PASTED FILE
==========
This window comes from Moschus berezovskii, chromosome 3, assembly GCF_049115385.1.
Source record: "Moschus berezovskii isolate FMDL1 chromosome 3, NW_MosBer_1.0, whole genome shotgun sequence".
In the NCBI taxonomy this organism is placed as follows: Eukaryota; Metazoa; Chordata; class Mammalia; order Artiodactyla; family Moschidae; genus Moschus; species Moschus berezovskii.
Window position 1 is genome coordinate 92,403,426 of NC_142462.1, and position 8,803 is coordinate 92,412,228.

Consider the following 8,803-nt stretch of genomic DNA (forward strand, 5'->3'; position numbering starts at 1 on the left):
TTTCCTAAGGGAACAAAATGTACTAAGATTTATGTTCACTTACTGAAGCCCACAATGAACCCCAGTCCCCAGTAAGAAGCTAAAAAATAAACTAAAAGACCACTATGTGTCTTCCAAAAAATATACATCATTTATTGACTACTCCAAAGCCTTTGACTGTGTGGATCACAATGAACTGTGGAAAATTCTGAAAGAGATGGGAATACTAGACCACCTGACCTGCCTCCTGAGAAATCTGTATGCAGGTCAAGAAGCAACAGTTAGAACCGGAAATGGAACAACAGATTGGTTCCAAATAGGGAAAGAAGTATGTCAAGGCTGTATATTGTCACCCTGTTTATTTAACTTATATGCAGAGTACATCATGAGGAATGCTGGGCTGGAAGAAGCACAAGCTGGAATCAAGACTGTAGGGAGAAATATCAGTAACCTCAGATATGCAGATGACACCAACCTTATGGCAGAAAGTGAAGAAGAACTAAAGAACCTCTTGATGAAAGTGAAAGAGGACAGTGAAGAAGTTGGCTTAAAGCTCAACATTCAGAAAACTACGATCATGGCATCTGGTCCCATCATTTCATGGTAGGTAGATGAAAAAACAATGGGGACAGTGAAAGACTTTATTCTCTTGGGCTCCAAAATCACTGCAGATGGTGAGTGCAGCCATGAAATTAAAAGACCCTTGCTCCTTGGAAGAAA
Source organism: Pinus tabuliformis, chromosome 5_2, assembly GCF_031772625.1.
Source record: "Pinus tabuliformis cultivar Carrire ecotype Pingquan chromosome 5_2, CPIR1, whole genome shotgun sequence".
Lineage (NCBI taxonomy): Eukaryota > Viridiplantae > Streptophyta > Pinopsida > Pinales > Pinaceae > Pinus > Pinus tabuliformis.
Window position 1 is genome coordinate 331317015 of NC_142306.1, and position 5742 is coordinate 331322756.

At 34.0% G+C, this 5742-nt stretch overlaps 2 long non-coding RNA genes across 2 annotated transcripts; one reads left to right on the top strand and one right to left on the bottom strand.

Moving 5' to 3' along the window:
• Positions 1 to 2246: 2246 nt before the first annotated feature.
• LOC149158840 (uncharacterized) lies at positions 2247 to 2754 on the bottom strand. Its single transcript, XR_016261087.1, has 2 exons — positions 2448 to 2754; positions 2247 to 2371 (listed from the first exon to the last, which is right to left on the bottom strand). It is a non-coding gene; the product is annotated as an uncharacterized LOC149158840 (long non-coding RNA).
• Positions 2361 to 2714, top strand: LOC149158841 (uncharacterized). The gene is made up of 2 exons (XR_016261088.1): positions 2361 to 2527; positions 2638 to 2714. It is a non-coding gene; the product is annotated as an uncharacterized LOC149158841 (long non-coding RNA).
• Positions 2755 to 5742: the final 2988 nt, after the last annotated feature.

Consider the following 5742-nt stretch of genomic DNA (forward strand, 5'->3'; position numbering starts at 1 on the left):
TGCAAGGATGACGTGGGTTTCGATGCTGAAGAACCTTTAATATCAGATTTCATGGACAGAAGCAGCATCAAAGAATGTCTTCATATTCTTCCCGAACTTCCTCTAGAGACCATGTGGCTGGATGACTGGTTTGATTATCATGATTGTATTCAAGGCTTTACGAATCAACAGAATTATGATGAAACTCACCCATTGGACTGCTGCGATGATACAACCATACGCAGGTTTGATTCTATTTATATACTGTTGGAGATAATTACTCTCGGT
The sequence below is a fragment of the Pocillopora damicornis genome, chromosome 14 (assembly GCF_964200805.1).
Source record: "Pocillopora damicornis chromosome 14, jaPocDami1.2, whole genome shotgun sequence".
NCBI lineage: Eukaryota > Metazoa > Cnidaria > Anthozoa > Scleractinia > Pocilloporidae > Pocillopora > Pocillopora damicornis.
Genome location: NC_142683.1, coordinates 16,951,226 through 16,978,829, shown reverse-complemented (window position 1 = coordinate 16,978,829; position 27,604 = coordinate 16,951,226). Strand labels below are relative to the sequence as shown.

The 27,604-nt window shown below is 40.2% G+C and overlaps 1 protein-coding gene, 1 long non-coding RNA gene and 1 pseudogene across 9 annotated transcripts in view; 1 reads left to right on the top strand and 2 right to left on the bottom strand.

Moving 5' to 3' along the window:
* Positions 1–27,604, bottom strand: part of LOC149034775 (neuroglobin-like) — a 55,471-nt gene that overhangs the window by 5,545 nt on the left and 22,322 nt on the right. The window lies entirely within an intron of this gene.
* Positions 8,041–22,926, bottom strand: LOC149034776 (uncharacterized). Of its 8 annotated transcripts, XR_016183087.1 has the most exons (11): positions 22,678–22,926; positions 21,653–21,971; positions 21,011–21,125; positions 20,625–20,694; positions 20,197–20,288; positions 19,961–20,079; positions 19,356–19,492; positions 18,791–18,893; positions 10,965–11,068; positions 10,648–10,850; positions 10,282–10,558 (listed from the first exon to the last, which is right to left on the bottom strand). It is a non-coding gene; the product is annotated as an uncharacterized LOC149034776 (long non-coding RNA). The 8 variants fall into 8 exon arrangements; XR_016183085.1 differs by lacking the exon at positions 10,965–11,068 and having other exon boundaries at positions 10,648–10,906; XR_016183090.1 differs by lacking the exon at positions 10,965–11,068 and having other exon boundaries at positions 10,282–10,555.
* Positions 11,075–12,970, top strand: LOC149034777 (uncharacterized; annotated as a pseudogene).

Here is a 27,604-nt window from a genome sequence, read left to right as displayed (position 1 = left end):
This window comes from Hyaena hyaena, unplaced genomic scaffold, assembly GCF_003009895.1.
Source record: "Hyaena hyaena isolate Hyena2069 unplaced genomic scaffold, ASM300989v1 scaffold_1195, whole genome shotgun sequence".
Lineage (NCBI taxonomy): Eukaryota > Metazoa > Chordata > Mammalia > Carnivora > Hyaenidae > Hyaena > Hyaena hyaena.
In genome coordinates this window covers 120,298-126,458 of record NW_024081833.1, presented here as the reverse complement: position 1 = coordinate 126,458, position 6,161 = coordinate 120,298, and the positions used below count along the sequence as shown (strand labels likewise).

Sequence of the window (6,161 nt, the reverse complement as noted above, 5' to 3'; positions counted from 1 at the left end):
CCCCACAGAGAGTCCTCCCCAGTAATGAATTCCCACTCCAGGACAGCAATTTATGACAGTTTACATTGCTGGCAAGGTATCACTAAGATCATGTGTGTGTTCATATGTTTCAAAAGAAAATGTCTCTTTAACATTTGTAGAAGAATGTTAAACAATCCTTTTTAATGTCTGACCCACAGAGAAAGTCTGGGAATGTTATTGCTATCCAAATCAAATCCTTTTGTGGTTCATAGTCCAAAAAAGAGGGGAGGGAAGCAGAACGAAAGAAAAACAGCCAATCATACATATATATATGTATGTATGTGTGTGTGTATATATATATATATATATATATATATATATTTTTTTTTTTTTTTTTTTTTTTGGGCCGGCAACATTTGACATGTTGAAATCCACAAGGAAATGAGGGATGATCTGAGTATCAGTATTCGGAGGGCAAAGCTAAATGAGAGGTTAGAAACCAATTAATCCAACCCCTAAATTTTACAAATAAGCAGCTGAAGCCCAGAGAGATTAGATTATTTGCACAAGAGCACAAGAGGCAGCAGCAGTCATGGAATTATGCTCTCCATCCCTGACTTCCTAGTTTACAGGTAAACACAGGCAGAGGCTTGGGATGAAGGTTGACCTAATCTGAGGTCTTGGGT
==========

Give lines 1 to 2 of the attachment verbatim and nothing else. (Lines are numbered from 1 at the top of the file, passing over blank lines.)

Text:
This window comes from Moschus berezovskii, chromosome 3, assembly GCF_049115385.1.
Source record: "Moschus berezovskii isolate FMDL1 chromosome 3, NW_MosBer_1.0, whole genome shotgun sequence".